Boys' Brigade officers conceived of the idea of adding a scouting program to the Brigade. They sought out General Robert-Baden-Powell to start up the program. The annual Boys' Brigade display at the Royal Albert Hall in 1903 was of special significance - from it can be traced the very start of the Boy Scout movement. Baden-Powell, back from his exploits in Mafeking, agreed to preside over the forthcoming display and began a sincere friendship with the Boys' Brigade founder. Baden-Powell saw the possibility of teaching the Boys the art of Scouting. The seeds of the Scout movement had been sown and were soon to spread like a prairie fire. Many boys put off by the Brigade's focus on religion and drill were attracted to the Scouting program.
William Alexander Smith was born in 1854 in "Pennyland House" at Thurso, in the remote north of Scotland. When William was 13, his father died and he had to go 550 kilometres south to the big industrial city of Glasgow. There he lived with his uncle. As a young man, William Smith taught Sunday School. He found that although he wanted to tell his boys about Jesus, he had to spend most of the time trying to keep them quiet. He looked at the volunteer Army unit in which he was an Officer, and saw how young men would willingly work together doing drill. Suppose the Sunday School boys were able to do some drill and other activities during the week! Perhaps they would then behave better on Sundays! So, with some friends he did some planning and in 1883 started The Boys' Brigade (the 1st Glasgow Company). It was soon clear that William Smith's idea was just what boys needed and other Companies formed in Scotland, England, New Zealand (1886) and elsewhere.
The annual Boys' Brigade display at the Royal Albert Hall in 1903 was of special significance - from it can be traced the very start of the Boy Scout movement! General Baden-Powell, back from his exploits in Mafeking, agreed to preside over the forthcoming display and began a sincere friendship with the Boys' Brigade founder. Baden-Powell saw the possibility of teaching the Boys the art of Scouting. The seeds of the Scout movement had been sown.
Some 25 years later the Vice President of the Boys' Brigade in England wrote a training book for one of the BB proficiency badges. This badge was a metal sheild with an arrow on it with the BB anchor superimposed in the centre of the badge and was called the Scout Badge. The Vice President at that time was a retired soldier and hero of Mafieking, Major General (later Lord) Baden Powell. Many boys outside of the Brigade organizations took this book and used it as a basis to form there own groups and called themselves Scouts. Many boys were attracted to Scouting that were not interested in the Boys' Brigade more religious and drill oriented program.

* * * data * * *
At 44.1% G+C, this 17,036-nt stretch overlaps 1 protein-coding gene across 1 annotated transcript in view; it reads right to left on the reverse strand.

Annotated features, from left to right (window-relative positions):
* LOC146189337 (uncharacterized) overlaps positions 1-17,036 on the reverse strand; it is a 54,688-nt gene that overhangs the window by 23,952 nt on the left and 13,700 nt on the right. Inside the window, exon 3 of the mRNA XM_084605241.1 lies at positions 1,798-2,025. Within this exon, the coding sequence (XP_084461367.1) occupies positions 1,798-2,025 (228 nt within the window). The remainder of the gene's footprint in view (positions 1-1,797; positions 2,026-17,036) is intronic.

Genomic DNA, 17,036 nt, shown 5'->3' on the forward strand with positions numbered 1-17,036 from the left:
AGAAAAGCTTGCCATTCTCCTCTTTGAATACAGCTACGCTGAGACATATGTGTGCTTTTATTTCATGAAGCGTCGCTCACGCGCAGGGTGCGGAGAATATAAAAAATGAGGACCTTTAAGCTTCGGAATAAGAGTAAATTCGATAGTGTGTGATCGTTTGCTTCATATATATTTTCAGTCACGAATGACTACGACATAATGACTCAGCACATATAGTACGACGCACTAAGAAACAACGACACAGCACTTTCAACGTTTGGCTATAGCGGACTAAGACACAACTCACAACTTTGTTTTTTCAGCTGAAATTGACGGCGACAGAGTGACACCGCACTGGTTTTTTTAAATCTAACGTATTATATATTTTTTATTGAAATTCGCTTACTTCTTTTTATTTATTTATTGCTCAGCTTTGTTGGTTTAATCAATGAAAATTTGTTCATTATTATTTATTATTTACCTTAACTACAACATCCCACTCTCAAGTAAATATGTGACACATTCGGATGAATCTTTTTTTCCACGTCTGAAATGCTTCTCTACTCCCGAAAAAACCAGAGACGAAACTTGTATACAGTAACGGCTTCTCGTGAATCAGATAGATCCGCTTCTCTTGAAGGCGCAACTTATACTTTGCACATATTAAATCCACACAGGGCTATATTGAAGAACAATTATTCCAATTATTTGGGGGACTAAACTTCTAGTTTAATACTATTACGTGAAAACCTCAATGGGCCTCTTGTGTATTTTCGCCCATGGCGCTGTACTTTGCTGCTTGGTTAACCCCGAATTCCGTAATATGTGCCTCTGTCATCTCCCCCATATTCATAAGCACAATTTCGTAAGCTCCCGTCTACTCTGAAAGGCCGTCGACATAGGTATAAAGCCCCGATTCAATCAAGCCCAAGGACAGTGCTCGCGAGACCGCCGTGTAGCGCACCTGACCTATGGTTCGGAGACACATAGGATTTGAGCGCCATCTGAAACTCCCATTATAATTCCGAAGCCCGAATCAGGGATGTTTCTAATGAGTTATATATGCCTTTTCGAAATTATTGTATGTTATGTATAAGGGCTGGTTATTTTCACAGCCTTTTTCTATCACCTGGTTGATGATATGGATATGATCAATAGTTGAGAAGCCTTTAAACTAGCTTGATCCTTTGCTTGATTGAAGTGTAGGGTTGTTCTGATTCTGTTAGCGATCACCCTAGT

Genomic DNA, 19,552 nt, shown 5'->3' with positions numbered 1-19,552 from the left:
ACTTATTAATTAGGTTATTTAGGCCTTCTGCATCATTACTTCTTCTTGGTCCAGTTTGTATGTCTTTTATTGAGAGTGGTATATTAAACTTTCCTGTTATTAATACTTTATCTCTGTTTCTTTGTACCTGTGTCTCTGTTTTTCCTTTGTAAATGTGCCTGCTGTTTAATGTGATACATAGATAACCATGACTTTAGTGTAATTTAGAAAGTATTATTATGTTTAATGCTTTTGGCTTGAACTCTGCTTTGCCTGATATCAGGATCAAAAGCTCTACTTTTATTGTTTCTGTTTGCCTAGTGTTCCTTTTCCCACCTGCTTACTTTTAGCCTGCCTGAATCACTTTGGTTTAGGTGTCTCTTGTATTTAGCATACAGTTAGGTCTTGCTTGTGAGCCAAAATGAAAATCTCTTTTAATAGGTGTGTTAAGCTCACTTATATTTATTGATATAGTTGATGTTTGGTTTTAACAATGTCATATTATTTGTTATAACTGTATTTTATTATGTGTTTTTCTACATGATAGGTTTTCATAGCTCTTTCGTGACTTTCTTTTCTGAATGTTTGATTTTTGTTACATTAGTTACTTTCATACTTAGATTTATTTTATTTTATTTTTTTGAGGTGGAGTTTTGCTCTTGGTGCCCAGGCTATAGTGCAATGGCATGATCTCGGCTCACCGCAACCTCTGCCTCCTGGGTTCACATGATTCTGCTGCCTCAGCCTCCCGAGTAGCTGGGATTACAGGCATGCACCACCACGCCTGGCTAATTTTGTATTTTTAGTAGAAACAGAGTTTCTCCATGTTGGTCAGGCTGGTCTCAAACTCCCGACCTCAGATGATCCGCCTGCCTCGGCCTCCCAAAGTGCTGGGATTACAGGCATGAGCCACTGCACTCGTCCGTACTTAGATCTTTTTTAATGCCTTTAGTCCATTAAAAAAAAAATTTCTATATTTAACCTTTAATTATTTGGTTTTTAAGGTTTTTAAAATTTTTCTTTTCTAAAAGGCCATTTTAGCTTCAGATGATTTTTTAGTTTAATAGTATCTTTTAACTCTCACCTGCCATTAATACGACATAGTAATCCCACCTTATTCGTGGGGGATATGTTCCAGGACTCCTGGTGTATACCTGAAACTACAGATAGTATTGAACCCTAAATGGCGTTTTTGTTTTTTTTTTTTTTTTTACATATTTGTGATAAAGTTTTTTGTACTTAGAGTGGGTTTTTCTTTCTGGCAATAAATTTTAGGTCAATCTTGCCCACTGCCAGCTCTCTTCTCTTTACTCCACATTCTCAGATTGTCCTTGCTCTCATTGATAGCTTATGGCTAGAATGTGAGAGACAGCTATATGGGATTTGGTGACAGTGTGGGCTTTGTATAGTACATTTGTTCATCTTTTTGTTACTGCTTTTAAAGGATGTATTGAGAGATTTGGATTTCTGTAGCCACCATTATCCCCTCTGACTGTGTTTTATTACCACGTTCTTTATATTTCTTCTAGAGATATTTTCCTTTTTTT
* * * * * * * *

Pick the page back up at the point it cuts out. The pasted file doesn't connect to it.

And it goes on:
The British Government was concerned at this and prevailed upon Baden Powell to leave the Boys' Brigade and organize the other groups of
boys. Thus the current Scouting movement was formed. After the Brownsea Island experiment in 1906, the Scouting movement spread like a prairie fire.
William Smith in 1909was knighted for his services to Boys. He continued his work within the organisation throughout. During 1913 the question of union with the Boys Life Brigade was discussed--but a dozen years were to pass before this effort would be successful. By the outbreak of World War I (1914), Boys' Brigade organizations were operating in Australia, New Zealand, South Africa, United States of America, Africa, India, Ceylon, China, Hong Kong, Burma, Japan, Belize, British Guiana, Panama and throughout the Caribbean.
Sir William Alexander Smith and Lord Baden Powell were firm freinds, having very similar ideals and beliefs. The Boy's Brigade Founder, William Smoth, on May 8, 1914, fell ill during a meeting of the Brigade Executive in London, and 2 days later he passed to rest. At Sir William's funeral the
streets were lined by Brigades and Scouts from the church to the cemetary.
Edmiston, Mal. E-mail message, September 11, 2003.
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